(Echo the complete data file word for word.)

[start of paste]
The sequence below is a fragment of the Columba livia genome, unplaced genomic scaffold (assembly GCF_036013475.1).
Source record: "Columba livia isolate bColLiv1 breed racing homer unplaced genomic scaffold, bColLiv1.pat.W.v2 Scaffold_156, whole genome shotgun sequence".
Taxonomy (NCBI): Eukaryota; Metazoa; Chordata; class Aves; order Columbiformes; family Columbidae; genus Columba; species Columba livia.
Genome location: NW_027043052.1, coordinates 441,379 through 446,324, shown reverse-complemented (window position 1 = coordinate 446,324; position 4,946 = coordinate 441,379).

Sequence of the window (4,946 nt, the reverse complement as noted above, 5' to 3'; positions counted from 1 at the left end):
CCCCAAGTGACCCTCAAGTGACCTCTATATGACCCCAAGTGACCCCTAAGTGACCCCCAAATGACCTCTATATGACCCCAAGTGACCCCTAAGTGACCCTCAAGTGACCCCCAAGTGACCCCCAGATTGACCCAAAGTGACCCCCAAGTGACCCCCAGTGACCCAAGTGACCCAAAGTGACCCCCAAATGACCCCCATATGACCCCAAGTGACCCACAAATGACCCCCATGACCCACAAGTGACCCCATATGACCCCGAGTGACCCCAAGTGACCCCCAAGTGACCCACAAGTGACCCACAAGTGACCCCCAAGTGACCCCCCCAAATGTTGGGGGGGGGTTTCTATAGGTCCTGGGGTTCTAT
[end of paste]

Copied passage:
The sequence below is a fragment of the Columba livia genome, unplaced genomic scaffold (assembly GCF_036013475.1).
Source record: "Columba livia isolate bColLiv1 breed racing homer unplaced genomic scaffold, bColLiv1.pat.W.v2 Scaffold_156, whole genome shotgun sequence".
Taxonomy (NCBI): Eukaryota; Metazoa; Chordata; class Aves; order Columbiformes; family Columbidae; genus Columba; species Columba livia.
Genome location: NW_027043052.1, coordinates 441,379 through 446,324, shown reverse-complemented (window position 1 = coordinate 446,324; position 4,946 = coordinate 441,379).

Sequence of the window (4,946 nt, the reverse complement as noted above, 5' to 3'; positions counted from 1 at the left end):
CCCCAAGTGACCCTCAAGTGACCTCTATATGACCCCAAGTGACCCCTAAGTGACCCCCAAATGACCTCTATATGACCCCAAGTGACCCCTAAGTGACCCTCAAGTGACCCCCAAGTGACCCCCAGATTGACCCAAAGTGACCCCCAAGTGACCCCCAGTGACCCAAGTGACCCAAAGTGACCCCCAAATGACCCCCATATGACCCCAAGTGACCCACAAATGACCCCCATGACCCACAAGTGACCCCATATGACCCCGAGTGACCCCAAGTGACCCCCAAGTGACCCACAAGTGACCCACAAGTGACCCCCAAGTGACCCCCCCAAATGTTGGGGGGGGGTTTCTATAGGTCCTGGGGTTCTAT